Nurse Accidentally Kills Patient After Administering High Dose Of Wrong Drug

During a surprise inspection of a Tennessee hospital, the Centers for Medicare & Medicaid Services has learned that a nurse gave a wrong drug
to a patient, resulting in the latter's demise.
The Vanderbilt University Medical Center or VUMC in Nashville is in hot water after the CMS found out that a nurse had accidentally killed a patient in December last year. Because of this, the federal health agency has initially put the facility under "immediate jeopardy" status up until they corrected deficiencies.
As of Nov. 30, the CMS announced
that it accepted the plan of correction submitted by the hospital. As such, the reimbursements will continue.
What Went Down
Based on the CMS report, the unnamed patient was admitted
on Dec. 24, 2017, due to a severe headache, a result of the hematoma in the brain. Two days later, the person was taken to the radiology department for a Positron Emission Tomography scan.
The patient then asked
for a drug that could help relieve his anxiety stemming from claustrophobia, so the attending physician ordered for 2 milligrams of anti-anxiety medicine
Versed. However, the nurse mistakenly gave 10 mg of Vecuronium, a high dosage for a drug that is given for muscle relaxation during surgery.
"Patients can experience intense fear when they can no longer breathe. They can also sense pain," the report said of what the Vecuronium is capable of doing.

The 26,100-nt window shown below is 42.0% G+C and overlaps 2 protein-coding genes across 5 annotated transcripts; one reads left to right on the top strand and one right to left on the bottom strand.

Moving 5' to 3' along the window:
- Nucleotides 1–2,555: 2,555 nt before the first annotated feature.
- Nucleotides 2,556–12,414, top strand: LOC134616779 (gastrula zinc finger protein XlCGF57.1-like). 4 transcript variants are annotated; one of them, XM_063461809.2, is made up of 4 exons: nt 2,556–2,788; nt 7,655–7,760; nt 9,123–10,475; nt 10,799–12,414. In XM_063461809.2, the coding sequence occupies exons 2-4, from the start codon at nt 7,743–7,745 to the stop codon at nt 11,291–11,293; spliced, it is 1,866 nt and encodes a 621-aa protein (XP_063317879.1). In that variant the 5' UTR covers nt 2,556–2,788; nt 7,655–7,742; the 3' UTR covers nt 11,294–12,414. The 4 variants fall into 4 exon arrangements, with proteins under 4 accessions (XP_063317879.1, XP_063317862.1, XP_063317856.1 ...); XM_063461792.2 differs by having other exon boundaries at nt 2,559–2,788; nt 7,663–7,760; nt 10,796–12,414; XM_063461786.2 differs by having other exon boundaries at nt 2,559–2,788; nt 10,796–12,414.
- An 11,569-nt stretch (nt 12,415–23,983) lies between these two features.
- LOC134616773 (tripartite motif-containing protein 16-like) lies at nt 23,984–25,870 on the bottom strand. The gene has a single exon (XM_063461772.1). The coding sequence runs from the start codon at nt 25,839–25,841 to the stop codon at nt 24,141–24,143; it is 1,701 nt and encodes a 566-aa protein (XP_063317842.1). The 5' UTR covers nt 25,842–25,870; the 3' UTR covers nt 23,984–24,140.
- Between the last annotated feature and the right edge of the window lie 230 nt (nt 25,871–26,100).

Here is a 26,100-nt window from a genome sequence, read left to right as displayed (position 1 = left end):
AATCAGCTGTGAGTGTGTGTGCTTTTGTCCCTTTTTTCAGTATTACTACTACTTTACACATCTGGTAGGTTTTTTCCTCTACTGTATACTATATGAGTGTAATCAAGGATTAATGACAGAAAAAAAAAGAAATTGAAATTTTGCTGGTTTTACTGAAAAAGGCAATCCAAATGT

Just moments later, the patient suffered a
cardiac arrest
and died.
Patients At Risk
The hospital is not just responsible for the medication error that happened but it is highly criticized after the CMS had found out that it did not report the death to the Tennessee Department of Health.
The report stated the instance did not only mean the hospital failed in ensuring that proper procedures were followed by its personnel but it also put their patients at risk, VUMC, meanwhile, acknowledged in a statement that the blunder happened because the nurse "bypassed multiple safety mechanisms that were in place to prevent such errors."
The hospital went on to say that they already informed the family of the victim after the error had been determined.
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